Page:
As a follow-up to my previous post about teaching a class with no music, I offer you two stories from instructors who had to teach with no music, and the learning opportunity–and even joy–they experienced as a result. Do we place too much importance on our music? Read this and ponder that question again.As a follow-up to my post last week about teaching without music, Bill Roach sent me something he wrote in his weekly newsletter following a class in which he also experienced stereo failure back in January of 2011. It is so enlightening, I wanted to share it with you. If you missed my post, read it here, and make sure to read the excellent comments by instructors as well. Apparently it’s not an uncommon thing to have to teach a class with no music. So if you have not experienced it yet, if you teach long enough, you will! Best to take some of these stories to heart–it’s a phenomenal learning experience.
In addition to Bill’s article below, here is a comment left by Bryon Black on my previous article just in case you missed it. It contains some excellent gems:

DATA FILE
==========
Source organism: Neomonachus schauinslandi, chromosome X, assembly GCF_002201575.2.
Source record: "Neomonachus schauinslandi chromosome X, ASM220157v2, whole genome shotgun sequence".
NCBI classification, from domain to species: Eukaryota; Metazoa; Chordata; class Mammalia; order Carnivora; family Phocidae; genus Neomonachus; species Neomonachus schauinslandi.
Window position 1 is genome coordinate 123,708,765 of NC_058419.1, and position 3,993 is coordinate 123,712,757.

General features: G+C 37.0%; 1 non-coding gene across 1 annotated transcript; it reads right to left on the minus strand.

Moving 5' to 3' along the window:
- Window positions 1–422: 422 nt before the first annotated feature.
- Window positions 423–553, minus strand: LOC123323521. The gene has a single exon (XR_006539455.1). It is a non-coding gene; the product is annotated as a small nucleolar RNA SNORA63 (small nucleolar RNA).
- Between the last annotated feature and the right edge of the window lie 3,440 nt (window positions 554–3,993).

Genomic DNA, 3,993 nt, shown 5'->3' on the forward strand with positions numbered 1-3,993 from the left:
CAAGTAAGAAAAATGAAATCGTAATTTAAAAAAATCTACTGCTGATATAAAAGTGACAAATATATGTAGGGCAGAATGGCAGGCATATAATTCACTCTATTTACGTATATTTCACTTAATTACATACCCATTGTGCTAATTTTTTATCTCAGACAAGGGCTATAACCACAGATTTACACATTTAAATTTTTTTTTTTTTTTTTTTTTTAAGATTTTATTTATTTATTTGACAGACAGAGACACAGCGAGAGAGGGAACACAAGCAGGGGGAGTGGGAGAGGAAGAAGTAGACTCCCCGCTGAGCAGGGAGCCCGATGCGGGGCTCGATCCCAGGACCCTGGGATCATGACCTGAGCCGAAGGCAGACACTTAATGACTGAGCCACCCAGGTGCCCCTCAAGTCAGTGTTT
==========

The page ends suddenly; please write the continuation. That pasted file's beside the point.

I haven’t had to instruct without music yet, but my group rides are always focused on performance. The music is just there.
Love your thoughts on this Renee.
The “no music” lesson has happend to me more than once and it always reminds there are just some things i don’t have maximum control over as much as i would like to. It reminds me there are little bumps in the road and to by all mean “laugh” and keep it light. If i do, then my class will learn from this as well. If i stress out over a simple little thing like music then what happens when something really BIG happens! Life is too short and you just gotta find the lessons and laugh sometimes.